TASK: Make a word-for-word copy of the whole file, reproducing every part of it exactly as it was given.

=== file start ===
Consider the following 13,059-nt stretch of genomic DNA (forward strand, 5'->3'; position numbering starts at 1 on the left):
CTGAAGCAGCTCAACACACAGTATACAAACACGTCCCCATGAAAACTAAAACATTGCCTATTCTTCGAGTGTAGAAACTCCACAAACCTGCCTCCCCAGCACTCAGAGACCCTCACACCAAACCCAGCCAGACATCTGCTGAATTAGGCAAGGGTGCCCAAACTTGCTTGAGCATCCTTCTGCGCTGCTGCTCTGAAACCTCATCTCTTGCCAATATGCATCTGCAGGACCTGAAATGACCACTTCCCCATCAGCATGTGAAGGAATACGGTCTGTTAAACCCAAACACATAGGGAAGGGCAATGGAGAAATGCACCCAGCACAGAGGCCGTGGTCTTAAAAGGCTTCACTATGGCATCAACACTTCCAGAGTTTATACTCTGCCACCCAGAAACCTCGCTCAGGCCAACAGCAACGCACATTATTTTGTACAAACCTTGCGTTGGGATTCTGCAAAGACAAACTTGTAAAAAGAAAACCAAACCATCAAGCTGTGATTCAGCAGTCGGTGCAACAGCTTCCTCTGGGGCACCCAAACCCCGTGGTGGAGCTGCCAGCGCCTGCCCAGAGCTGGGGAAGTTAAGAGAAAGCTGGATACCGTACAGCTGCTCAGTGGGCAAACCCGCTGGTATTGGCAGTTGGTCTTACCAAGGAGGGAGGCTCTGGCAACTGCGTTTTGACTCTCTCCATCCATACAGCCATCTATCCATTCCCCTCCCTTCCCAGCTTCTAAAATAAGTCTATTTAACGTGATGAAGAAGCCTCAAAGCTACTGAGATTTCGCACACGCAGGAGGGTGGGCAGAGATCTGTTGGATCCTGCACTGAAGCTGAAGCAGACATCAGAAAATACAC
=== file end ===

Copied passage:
Consider the following 13,059-nt stretch of genomic DNA (forward strand, 5'->3'; position numbering starts at 1 on the left):
CTGAAGCAGCTCAACACACAGTATACAAACACGTCCCCATGAAAACTAAAACATTGCCTATTCTTCGAGTGTAGAAACTCCACAAACCTGCCTCCCCAGCACTCAGAGACCCTCACACCAAACCCAGCCAGACATCTGCTGAATTAGGCAAGGGTGCCCAAACTTGCTTGAGCATCCTTCTGCGCTGCTGCTCTGAAACCTCATCTCTTGCCAATATGCATCTGCAGGACCTGAAATGACCACTTCCCCATCAGCATGTGAAGGAATACGGTCTGTTAAACCCAAACACATAGGGAAGGGCAATGGAGAAATGCACCCAGCACAGAGGCCGTGGTCTTAAAAGGCTTCACTATGGCATCAACACTTCCAGAGTTTATACTCTGCCACCCAGAAACCTCGCTCAGGCCAACAGCAACGCACATTATTTTGTACAAACCTTGCGTTGGGATTCTGCAAAGACAAACTTGTAAAAAGAAAACCAAACCATCAAGCTGTGATTCAGCAGTCGGTGCAACAGCTTCCTCTGGGGCACCCAAACCCCGTGGTGGAGCTGCCAGCGCCTGCCCAGAGCTGGGGAAGTTAAGAGAAAGCTGGATACCGTACAGCTGCTCAGTGGGCAAACCCGCTGGTATTGGCAGTTGGTCTTACCAAGGAGGGAGGCTCTGGCAACTGCGTTTTGACTCTCTCCATCCATACAGCCATCTATCCATTCCCCTCCCTTCCCAGCTTCTAAAATAAGTCTATTTAACGTGATGAAGAAGCCTCAAAGCTACTGAGATTTCGCACACGCAGGAGGGTGGGCAGAGATCTGTTGGATCCTGCACTGAAGCTGAAGCAGACATCAGAAAATACAC